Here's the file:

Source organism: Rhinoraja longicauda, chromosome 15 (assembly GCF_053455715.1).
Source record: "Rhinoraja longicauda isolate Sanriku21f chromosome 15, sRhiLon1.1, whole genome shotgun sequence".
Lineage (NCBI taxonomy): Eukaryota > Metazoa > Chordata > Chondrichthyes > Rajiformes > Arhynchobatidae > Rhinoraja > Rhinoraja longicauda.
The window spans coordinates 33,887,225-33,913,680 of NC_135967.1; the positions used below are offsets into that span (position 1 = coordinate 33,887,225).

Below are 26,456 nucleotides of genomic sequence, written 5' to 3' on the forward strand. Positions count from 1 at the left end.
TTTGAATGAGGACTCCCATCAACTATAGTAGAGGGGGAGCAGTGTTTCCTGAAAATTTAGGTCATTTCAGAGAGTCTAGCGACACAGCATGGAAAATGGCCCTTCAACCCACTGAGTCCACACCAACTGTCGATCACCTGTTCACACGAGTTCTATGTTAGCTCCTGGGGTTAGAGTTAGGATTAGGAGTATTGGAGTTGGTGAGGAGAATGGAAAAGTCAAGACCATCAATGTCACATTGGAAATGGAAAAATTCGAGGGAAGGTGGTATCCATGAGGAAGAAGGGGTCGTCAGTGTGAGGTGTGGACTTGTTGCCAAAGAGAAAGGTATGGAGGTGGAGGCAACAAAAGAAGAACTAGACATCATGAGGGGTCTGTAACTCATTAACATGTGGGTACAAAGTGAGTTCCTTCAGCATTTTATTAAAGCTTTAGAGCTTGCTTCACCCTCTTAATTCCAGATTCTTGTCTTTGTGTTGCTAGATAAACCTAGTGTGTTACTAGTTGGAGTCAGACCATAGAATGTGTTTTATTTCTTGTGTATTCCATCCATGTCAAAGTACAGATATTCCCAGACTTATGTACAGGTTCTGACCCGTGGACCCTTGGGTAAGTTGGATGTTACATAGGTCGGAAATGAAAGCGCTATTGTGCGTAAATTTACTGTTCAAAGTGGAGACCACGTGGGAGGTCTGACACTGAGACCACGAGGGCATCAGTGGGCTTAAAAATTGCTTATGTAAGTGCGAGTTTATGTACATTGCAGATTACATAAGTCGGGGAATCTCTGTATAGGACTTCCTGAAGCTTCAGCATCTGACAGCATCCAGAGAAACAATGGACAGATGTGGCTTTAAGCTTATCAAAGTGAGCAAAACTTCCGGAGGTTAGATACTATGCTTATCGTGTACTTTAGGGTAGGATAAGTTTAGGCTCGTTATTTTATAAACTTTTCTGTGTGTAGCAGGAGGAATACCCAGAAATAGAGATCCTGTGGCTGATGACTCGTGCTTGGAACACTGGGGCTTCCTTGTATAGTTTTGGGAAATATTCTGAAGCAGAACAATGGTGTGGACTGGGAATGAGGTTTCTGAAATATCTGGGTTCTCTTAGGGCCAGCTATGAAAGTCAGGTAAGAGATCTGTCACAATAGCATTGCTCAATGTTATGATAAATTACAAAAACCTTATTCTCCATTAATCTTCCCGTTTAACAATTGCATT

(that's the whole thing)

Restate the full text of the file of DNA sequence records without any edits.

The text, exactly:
Source organism: Rhinoraja longicauda, chromosome 15 (assembly GCF_053455715.1).
Source record: "Rhinoraja longicauda isolate Sanriku21f chromosome 15, sRhiLon1.1, whole genome shotgun sequence".
Lineage (NCBI taxonomy): Eukaryota > Metazoa > Chordata > Chondrichthyes > Rajiformes > Arhynchobatidae > Rhinoraja > Rhinoraja longicauda.
The window spans coordinates 33,887,225-33,913,680 of NC_135967.1; the positions used below are offsets into that span (position 1 = coordinate 33,887,225).

Below are 26,456 nucleotides of genomic sequence, written 5' to 3' on the forward strand. Positions count from 1 at the left end.
TTTGAATGAGGACTCCCATCAACTATAGTAGAGGGGGAGCAGTGTTTCCTGAAAATTTAGGTCATTTCAGAGAGTCTAGCGACACAGCATGGAAAATGGCCCTTCAACCCACTGAGTCCACACCAACTGTCGATCACCTGTTCACACGAGTTCTATGTTAGCTCCTGGGGTTAGAGTTAGGATTAGGAGTATTGGAGTTGGTGAGGAGAATGGAAAAGTCAAGACCATCAATGTCACATTGGAAATGGAAAAATTCGAGGGAAGGTGGTATCCATGAGGAAGAAGGGGTCGTCAGTGTGAGGTGTGGACTTGTTGCCAAAGAGAAAGGTATGGAGGTGGAGGCAACAAAAGAAGAACTAGACATCATGAGGGGTCTGTAACTCATTAACATGTGGGTACAAAGTGAGTTCCTTCAGCATTTTATTAAAGCTTTAGAGCTTGCTTCACCCTCTTAATTCCAGATTCTTGTCTTTGTGTTGCTAGATAAACCTAGTGTGTTACTAGTTGGAGTCAGACCATAGAATGTGTTTTATTTCTTGTGTATTCCATCCATGTCAAAGTACAGATATTCCCAGACTTATGTACAGGTTCTGACCCGTGGACCCTTGGGTAAGTTGGATGTTACATAGGTCGGAAATGAAAGCGCTATTGTGCGTAAATTTACTGTTCAAAGTGGAGACCACGTGGGAGGTCTGACACTGAGACCACGAGGGCATCAGTGGGCTTAAAAATTGCTTATGTAAGTGCGAGTTTATGTACATTGCAGATTACATAAGTCGGGGAATCTCTGTATAGGACTTCCTGAAGCTTCAGCATCTGACAGCATCCAGAGAAACAATGGACAGATGTGGCTTTAAGCTTATCAAAGTGAGCAAAACTTCCGGAGGTTAGATACTATGCTTATCGTGTACTTTAGGGTAGGATAAGTTTAGGCTCGTTATTTTATAAACTTTTCTGTGTGTAGCAGGAGGAATACCCAGAAATAGAGATCCTGTGGCTGATGACTCGTGCTTGGAACACTGGGGCTTCCTTGTATAGTTTTGGGAAATATTCTGAAGCAGAACAATGGTGTGGACTGGGAATGAGGTTTCTGAAATATCTGGGTTCTCTTAGGGCCAGCTATGAAAGTCAGGTAAGAGATCTGTCACAATAGCATTGCTCAATGTTATGATAAATTACAAAAACCTTATTCTCCATTAATCTTCCCGTTTAACAATTGCATT